COVID-19 in France: Night Curfew in Paris and Eight Other Cities
As virus numbers continue to rise in France, the president announced that nine cities and surrounding areas will be subject for a curfew from 9pm to 6am for at least four weeks.
Macron said the government would try to extend the curfew until December 1st.
The curfew order begins at midnight on Friday night into Saturday morning and affects the greater Paris region of Île-de-France as well as the metropolitan areas of Grenoble, Lille, Lyon, Aix-Marseille, Rouen, Saint-Etienne, Montpellier and Toulouse.
All these cities as well as Paris and its surrounding suburbs have been on "maximum alert" due to the rising number of coronavirus cases and the subsequent pressure on hospitals and intensive care units.
Macron called the curfew an "appropriate" measure, adding that the government did want to re-impose a second complete lockdown on the country, which he said was "disproportionate".
'We won't be partying with friends'
"We have to act. We need to put a brake on the spread of the virus," Macron said, adding the measure would stop people visiting restaurants and private homes late at night.
Anyone caught breaching the curfew in the nine areas risked a fine of €135, Macron said, and for repeat offenders this could rise to €1,500.
"We won't be leaving the restaurant after 9pm," Macron said. "We won't be partying with friends because we know that that's where the infection risk is greatest."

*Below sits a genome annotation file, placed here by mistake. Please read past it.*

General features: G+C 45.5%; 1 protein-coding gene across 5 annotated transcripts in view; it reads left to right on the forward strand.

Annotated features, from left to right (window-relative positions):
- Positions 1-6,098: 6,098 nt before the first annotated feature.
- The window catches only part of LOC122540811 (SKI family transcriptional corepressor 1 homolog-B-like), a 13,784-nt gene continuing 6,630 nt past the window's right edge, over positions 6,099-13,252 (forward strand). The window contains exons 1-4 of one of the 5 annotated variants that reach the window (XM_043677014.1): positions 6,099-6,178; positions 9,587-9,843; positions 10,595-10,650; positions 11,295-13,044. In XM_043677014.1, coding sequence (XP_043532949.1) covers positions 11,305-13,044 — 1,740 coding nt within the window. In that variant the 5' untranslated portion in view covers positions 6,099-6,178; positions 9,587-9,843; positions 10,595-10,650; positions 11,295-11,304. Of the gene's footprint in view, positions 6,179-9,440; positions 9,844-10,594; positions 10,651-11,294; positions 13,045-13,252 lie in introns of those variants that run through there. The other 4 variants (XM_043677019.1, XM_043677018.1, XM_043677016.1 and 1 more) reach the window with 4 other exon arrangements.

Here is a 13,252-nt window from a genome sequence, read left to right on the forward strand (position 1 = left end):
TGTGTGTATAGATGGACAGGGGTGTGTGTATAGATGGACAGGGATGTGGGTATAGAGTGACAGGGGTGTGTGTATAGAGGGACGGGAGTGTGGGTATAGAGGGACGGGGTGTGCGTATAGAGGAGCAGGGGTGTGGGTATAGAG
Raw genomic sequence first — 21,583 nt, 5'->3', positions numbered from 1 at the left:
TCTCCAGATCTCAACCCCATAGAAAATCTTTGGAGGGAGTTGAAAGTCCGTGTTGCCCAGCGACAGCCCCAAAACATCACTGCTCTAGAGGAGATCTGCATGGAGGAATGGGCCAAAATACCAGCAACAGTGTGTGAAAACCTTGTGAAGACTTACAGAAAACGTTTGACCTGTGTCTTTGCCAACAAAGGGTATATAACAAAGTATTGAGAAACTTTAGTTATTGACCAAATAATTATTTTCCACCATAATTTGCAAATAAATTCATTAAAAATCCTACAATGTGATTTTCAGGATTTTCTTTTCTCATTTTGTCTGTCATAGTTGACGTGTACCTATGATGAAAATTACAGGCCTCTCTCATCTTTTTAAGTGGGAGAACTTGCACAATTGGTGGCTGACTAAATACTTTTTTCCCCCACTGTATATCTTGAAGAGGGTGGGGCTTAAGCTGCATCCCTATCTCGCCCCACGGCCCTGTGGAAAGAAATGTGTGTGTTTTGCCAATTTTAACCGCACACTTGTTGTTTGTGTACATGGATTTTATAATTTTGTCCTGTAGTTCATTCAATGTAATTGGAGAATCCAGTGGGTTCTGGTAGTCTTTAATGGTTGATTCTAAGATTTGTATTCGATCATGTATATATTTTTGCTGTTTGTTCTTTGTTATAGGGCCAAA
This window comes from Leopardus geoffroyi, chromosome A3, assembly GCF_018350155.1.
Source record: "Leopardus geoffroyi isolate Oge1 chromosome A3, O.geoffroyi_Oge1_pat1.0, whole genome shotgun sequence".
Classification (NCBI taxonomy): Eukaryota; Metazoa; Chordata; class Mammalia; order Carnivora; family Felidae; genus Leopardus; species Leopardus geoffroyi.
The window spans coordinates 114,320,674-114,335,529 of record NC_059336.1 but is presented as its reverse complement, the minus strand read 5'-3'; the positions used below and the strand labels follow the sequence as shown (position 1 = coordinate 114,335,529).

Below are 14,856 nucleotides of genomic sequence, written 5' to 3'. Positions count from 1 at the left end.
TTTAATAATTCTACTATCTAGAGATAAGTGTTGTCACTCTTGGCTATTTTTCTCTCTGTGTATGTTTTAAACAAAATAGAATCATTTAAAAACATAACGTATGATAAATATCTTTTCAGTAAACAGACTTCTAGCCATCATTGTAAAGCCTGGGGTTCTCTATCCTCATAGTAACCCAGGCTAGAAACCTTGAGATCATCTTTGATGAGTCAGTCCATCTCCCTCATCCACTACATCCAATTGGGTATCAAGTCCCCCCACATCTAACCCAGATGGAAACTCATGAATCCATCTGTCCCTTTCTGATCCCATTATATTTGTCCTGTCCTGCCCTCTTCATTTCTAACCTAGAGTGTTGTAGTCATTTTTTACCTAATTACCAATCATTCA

Within curfew areas public transport will continue to run as normal to allow people to go to and from work.
"We must break the spread of the virus to protect others, to protect the elderly and the most vulnerable and to protect the health service and health workers," the president said.
He accepted that restaurants would be forced to close but said the government would ensure they and the staff received financial aid to help them through the crisis.
Macron's appearance followed the announcement by the government that the "state of health emergency" would be reintroduced from Saturday.
The official designation allows the government to impose far-reaching restrictions without the need to go through parliament. The country was in a "state of health emergency" from March, but it was allowed to lapse in July because of the improving health situation.
It was the first time the president had spoken at such length about the health situation in the county since July 14th, prompted by weeks of spiking Covid-19 rates that for the first time since March has threatened to overwhelm hospitals in hotspots such as Paris and Marseille.
"It's inevitable," Hirsch said, and called for stricter measures to reverse the trend.
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